Daily Beast: How did you transition to the Danish wind industry from the banking community?
Morton Albaek: It’s actually a fairly complicated story. I have an academic background in philosophy and history, but through coincidence I entered corporate banking [Danske Bank] right after I graduated. I started as the youngest employee with the lowest title in my department, and seven years and six promotions later I ended up being the company’s youngest senior vice president.
Everything was looking as if I should stay in the industry, but three years ago, when I was 32, my dad died at 64, meaning that if I died at the same age as he did, I had half my life left. And that made me think about how I should use the next 32 years. A month later, the bank had its annual dinner for global senior management. I was late. And looking through the window at my colleagues as I arrived, I thought, “They’re nice people, good colleagues, but is this professional community the only thing you want to experience?” After dinner, I made up my mind that I simply needed to do something else with my life. I thought I might want to leave the country. And then a friend asked me if there was not one corporation in Denmark that I would like to work for. And I said, “Actually one. Vestas.”
Through a string of coincidences, I got a phone call from Ditlev Engel, the Vestas CEO. He had heard I might be interested in working for his company and that we should meet.
DB: It’s been two years since you began at Vestas. How is wind energy doing today?
A: Wind only represents something like 2–3% of the global electricity consumption. So it’s a fairly small energy source compared to the conventional sources. Globally, we could have easily 20–30% of all electricity coming from wind. So there’s a huge potential, but the uncertainty of political support to make wind fully realize its potential is hurting the business.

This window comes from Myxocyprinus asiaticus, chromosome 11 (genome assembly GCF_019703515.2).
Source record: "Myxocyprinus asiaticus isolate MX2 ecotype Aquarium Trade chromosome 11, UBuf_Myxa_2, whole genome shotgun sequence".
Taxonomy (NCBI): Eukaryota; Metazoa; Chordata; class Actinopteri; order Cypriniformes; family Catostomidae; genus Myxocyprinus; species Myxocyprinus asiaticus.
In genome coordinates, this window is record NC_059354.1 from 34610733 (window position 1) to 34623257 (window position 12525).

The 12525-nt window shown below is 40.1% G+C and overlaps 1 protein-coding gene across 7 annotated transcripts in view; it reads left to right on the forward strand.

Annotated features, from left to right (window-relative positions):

Wind needs to become as competitive as any other energy source, and so its cost is extremely important. We’re not looking for more support than anyone else, we simply need to know what to expect, not just for a 12-month period, but a 5 or 15-year period, so we can run our business like others do. In fact, the amount of money that has been given by governments to oil, gas, and nuclear over the last 20 years is several times higher than the energy subsidies that were given to wind in the same time period.
Everybody knows that oil is something that we only have for so long a time, whereas wind is something that we actually have forever if we have all the technology to harvest it. So wind has to continue to reduce its cost. Vestas has repeatedly reduced it in 5-year periods by 30%—and we continue to every year. And because of that, we expect that wind will be competitive with conventional energy sources around 2020.
The marketplace is also changing dramatically. Many new players are entering the wind market like GE, Siemens, Samsung, and some of the big South Korean and French industrial conglomerates. They see the potential economic upside, so it’s a business that will grow extremely fast. Vestas, however, is the only corporation that for 31 years has done nothing but develop wind technology. And it’s the only corporation where 22,000 employees wake up every day on 5 continents and only focus on that.
DB: Take me back to the A-ha moment for WindMade. What was the tipping point?